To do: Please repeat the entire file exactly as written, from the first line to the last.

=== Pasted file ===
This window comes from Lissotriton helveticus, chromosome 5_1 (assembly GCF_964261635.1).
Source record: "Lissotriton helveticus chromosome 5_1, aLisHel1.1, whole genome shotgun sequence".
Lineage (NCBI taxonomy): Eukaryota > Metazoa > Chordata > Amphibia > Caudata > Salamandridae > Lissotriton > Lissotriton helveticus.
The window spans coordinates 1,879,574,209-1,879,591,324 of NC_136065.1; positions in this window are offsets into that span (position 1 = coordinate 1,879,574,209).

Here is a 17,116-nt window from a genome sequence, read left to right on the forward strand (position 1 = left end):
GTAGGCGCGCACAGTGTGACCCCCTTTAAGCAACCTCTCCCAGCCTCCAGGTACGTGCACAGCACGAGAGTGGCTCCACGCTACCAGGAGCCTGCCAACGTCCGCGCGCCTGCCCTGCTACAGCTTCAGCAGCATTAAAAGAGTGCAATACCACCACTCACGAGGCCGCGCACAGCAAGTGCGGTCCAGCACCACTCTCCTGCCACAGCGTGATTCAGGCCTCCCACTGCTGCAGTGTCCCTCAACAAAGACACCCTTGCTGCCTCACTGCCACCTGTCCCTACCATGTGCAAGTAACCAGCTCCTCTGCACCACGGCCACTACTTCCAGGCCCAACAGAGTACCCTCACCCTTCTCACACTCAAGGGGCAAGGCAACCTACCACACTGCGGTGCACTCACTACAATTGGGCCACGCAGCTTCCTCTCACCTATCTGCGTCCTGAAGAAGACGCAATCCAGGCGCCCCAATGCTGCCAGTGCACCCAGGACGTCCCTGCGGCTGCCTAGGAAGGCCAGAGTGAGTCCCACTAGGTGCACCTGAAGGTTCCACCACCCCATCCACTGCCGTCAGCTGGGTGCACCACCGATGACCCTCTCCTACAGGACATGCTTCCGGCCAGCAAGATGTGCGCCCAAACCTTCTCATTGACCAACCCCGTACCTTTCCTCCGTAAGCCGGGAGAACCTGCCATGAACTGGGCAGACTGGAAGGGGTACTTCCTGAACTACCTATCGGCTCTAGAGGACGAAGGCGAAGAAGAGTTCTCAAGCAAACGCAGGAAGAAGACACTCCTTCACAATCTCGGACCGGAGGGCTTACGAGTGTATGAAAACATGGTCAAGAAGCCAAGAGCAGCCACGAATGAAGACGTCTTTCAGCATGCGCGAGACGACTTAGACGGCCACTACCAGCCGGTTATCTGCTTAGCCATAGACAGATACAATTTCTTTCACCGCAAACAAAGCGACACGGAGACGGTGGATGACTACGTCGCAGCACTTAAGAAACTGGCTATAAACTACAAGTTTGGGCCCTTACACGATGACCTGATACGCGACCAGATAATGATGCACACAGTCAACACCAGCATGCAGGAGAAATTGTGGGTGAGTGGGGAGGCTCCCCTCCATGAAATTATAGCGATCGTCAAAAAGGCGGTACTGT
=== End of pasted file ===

This window comes from Lissotriton helveticus, chromosome 5_1 (assembly GCF_964261635.1).
Source record: "Lissotriton helveticus chromosome 5_1, aLisHel1.1, whole genome shotgun sequence".
Lineage (NCBI taxonomy): Eukaryota > Metazoa > Chordata > Amphibia > Caudata > Salamandridae > Lissotriton > Lissotriton helveticus.
The window spans coordinates 1,879,574,209-1,879,591,324 of NC_136065.1; positions in this window are offsets into that span (position 1 = coordinate 1,879,574,209).

Here is a 17,116-nt window from a genome sequence, read left to right on the forward strand (position 1 = left end):
GTAGGCGCGCACAGTGTGACCCCCTTTAAGCAACCTCTCCCAGCCTCCAGGTACGTGCACAGCACGAGAGTGGCTCCACGCTACCAGGAGCCTGCCAACGTCCGCGCGCCTGCCCTGCTACAGCTTCAGCAGCATTAAAAGAGTGCAATACCACCACTCACGAGGCCGCGCACAGCAAGTGCGGTCCAGCACCACTCTCCTGCCACAGCGTGATTCAGGCCTCCCACTGCTGCAGTGTCCCTCAACAAAGACACCCTTGCTGCCTCACTGCCACCTGTCCCTACCATGTGCAAGTAACCAGCTCCTCTGCACCACGGCCACTACTTCCAGGCCCAACAGAGTACCCTCACCCTTCTCACACTCAAGGGGCAAGGCAACCTACCACACTGCGGTGCACTCACTACAATTGGGCCACGCAGCTTCCTCTCACCTATCTGCGTCCTGAAGAAGACGCAATCCAGGCGCCCCAATGCTGCCAGTGCACCCAGGACGTCCCTGCGGCTGCCTAGGAAGGCCAGAGTGAGTCCCACTAGGTGCACCTGAAGGTTCCACCACCCCATCCACTGCCGTCAGCTGGGTGCACCACCGATGACCCTCTCCTACAGGACATGCTTCCGGCCAGCAAGATGTGCGCCCAAACCTTCTCATTGACCAACCCCGTACCTTTCCTCCGTAAGCCGGGAGAACCTGCCATGAACTGGGCAGACTGGAAGGGGTACTTCCTGAACTACCTATCGGCTCTAGAGGACGAAGGCGAAGAAGAGTTCTCAAGCAAACGCAGGAAGAAGACACTCCTTCACAATCTCGGACCGGAGGGCTTACGAGTGTATGAAAACATGGTCAAGAAGCCAAGAGCAGCCACGAATGAAGACGTCTTTCAGCATGCGCGAGACGACTTAGACGGCCACTACCAGCCGGTTATCTGCTTAGCCATAGACAGATACAATTTCTTTCACCGCAAACAAAGCGACACGGAGACGGTGGATGACTACGTCGCAGCACTTAAGAAACTGGCTATAAACTACAAGTTTGGGCCCTTACACGATGACCTGATACGCGACCAGATAATGATGCACACAGTCAACACCAGCATGCAGGAGAAATTGTGGGTGAGTGGGGAGGCTCCCCTCCATGAAATTATAGCGATCGTCAAAAAGGCGGTACTGT